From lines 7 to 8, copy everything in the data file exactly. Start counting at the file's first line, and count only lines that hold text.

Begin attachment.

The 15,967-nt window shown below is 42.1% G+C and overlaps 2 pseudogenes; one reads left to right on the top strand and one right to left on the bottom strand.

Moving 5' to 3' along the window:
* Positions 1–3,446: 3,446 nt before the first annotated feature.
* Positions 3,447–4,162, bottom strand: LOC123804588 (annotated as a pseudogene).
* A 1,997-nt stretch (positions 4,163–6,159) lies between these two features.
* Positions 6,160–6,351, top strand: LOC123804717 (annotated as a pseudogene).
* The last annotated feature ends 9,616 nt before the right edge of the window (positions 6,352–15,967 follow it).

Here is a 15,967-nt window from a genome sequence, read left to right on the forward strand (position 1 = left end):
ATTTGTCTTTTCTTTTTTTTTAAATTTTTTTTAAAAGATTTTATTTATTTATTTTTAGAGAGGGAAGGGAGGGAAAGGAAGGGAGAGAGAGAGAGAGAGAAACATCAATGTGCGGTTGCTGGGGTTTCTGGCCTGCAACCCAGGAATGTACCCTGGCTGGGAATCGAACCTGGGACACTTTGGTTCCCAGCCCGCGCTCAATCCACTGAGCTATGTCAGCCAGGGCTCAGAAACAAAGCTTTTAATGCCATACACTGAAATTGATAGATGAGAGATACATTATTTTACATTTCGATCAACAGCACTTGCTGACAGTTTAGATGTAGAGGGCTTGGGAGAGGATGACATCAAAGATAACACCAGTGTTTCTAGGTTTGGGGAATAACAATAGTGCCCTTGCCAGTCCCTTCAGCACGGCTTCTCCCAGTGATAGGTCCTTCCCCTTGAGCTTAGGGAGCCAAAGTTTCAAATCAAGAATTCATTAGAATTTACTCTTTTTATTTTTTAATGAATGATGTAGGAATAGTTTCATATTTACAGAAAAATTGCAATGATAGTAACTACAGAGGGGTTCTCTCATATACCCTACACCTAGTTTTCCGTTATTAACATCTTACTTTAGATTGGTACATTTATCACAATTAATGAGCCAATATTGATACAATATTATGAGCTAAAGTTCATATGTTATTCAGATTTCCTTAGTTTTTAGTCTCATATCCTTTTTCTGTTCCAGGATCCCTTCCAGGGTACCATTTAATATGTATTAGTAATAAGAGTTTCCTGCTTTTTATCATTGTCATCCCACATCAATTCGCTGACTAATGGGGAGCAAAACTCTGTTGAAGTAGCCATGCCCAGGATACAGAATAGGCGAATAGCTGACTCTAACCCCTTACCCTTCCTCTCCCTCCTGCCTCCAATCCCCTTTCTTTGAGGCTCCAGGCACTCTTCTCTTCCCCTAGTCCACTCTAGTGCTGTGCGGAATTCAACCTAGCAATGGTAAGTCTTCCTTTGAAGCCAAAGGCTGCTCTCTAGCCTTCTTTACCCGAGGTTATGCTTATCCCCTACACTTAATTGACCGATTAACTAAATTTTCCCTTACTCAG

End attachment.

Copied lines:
* The last annotated feature ends 9,616 nt before the right edge of the window (positions 6,352–15,967 follow it).

Here is a 15,967-nt window from a genome sequence, read left to right on the forward strand (position 1 = left end):